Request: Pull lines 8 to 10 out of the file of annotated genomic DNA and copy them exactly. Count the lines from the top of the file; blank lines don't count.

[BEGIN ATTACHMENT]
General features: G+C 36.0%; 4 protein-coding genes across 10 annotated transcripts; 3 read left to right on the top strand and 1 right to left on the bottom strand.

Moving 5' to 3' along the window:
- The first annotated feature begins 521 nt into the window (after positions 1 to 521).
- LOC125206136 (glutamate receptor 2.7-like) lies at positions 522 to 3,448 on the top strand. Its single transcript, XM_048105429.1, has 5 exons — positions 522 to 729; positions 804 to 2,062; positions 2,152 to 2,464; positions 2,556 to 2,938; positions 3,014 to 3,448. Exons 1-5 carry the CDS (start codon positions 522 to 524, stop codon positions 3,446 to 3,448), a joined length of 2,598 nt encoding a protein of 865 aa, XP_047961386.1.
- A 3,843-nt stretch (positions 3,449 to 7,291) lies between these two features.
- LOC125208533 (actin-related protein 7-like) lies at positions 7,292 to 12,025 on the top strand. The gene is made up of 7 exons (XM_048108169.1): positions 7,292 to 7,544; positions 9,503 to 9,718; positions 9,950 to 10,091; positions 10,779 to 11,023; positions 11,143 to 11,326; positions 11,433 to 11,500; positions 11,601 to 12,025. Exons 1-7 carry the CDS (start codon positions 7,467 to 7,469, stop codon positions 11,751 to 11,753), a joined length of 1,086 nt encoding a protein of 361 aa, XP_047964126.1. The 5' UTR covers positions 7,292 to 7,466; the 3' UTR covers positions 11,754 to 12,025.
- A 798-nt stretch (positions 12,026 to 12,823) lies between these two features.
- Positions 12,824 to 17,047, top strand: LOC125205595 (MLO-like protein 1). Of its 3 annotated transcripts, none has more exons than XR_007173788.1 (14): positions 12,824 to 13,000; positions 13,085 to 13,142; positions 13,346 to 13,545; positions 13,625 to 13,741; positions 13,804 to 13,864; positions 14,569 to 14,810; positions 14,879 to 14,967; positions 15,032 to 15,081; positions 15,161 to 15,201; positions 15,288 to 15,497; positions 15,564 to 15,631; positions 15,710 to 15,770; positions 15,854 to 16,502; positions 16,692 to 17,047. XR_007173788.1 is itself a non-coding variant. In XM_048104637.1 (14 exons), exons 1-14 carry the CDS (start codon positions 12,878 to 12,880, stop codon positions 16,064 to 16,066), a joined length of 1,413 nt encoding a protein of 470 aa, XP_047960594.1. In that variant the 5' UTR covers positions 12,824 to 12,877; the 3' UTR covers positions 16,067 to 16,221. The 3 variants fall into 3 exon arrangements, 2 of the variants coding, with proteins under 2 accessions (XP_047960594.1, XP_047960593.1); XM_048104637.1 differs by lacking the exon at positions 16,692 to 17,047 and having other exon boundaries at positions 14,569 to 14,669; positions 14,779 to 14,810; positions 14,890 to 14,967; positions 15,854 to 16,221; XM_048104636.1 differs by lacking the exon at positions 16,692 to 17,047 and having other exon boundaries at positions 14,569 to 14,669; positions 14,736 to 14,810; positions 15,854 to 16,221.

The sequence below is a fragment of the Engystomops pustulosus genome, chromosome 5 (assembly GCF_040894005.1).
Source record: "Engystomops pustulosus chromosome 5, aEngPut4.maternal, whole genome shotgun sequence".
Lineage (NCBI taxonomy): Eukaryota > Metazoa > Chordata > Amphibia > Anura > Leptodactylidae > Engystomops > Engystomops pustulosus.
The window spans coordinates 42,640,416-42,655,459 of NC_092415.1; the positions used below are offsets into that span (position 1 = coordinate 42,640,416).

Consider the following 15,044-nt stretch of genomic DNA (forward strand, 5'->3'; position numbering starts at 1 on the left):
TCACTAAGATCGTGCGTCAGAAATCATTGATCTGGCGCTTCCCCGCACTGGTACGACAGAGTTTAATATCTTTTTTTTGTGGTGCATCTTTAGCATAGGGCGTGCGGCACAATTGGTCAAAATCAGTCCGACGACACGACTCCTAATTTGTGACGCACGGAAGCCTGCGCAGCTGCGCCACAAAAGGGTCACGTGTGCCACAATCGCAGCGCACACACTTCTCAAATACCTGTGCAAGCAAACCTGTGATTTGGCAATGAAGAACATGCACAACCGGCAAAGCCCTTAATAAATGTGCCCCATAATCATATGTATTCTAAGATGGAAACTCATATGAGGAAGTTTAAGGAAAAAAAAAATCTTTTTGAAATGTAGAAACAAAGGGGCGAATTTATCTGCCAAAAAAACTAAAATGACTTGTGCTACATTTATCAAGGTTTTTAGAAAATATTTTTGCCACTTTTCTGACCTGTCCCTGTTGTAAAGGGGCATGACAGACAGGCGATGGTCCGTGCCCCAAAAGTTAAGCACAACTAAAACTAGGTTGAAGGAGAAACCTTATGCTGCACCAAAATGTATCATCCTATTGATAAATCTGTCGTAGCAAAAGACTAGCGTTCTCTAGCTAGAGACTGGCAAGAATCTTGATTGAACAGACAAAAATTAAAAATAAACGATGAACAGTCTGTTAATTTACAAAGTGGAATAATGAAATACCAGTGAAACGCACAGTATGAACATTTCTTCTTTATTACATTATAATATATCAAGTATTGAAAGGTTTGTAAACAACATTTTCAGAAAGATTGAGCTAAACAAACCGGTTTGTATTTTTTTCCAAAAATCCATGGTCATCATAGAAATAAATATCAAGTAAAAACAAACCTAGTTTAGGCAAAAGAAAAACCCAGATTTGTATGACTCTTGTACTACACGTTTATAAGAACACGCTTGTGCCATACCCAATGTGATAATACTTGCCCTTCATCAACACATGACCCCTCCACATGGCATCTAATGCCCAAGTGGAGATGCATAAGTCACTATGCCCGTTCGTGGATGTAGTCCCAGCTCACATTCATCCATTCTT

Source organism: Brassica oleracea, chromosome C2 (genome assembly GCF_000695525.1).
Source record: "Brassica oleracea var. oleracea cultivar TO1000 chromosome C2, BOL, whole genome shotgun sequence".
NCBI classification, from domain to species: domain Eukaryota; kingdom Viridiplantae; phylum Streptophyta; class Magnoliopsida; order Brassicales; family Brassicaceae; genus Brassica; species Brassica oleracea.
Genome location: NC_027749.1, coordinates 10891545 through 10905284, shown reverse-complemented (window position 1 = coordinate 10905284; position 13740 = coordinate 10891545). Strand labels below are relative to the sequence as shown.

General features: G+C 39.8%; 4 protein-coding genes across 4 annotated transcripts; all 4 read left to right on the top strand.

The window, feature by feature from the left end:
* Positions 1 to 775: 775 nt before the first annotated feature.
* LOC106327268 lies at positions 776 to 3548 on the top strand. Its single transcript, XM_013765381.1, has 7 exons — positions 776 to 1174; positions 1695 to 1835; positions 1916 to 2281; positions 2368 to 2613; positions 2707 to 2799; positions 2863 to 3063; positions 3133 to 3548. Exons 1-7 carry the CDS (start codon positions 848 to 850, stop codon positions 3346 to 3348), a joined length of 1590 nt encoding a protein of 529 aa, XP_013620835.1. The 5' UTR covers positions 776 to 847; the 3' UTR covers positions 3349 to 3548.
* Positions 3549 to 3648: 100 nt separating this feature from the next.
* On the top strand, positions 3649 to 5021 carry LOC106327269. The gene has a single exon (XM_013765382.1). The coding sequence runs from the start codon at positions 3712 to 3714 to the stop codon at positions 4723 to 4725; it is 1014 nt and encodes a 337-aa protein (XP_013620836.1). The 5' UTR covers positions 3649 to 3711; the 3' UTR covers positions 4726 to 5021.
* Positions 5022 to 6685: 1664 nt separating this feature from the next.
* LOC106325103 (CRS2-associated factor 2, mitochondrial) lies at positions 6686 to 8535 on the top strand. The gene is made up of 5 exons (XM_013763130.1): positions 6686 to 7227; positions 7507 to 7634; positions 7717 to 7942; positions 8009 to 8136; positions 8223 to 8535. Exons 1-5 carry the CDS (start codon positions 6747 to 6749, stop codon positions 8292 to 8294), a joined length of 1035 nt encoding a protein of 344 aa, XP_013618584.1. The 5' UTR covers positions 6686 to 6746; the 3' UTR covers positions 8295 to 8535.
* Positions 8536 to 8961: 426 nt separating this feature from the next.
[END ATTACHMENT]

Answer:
- Positions 12,824 to 17,047, top strand: LOC125205595 (MLO-like protein 1). Of its 3 annotated transcripts, none has more exons than XR_007173788.1 (14): positions 12,824 to 13,000; positions 13,085 to 13,142; positions 13,346 to 13,545; positions 13,625 to 13,741; positions 13,804 to 13,864; positions 14,569 to 14,810; positions 14,879 to 14,967; positions 15,032 to 15,081; positions 15,161 to 15,201; positions 15,288 to 15,497; positions 15,564 to 15,631; positions 15,710 to 15,770; positions 15,854 to 16,502; positions 16,692 to 17,047. XR_007173788.1 is itself a non-coding variant. In XM_048104637.1 (14 exons), exons 1-14 carry the CDS (start codon positions 12,878 to 12,880, stop codon positions 16,064 to 16,066), a joined length of 1,413 nt encoding a protein of 470 aa, XP_047960594.1. In that variant the 5' UTR covers positions 12,824 to 12,877; the 3' UTR covers positions 16,067 to 16,221. The 3 variants fall into 3 exon arrangements, 2 of the variants coding, with proteins under 2 accessions (XP_047960594.1, XP_047960593.1); XM_048104637.1 differs by lacking the exon at positions 16,692 to 17,047 and having other exon boundaries at positions 14,569 to 14,669; positions 14,779 to 14,810; positions 14,890 to 14,967; positions 15,854 to 16,221; XM_048104636.1 differs by lacking the exon at positions 16,692 to 17,047 and having other exon boundaries at positions 14,569 to 14,669; positions 14,736 to 14,810; positions 15,854 to 16,221.

The sequence below is a fragment of the Engystomops pustulosus genome, chromosome 5 (assembly GCF_040894005.1).
Source record: "Engystomops pustulosus chromosome 5, aEngPut4.maternal, whole genome shotgun sequence".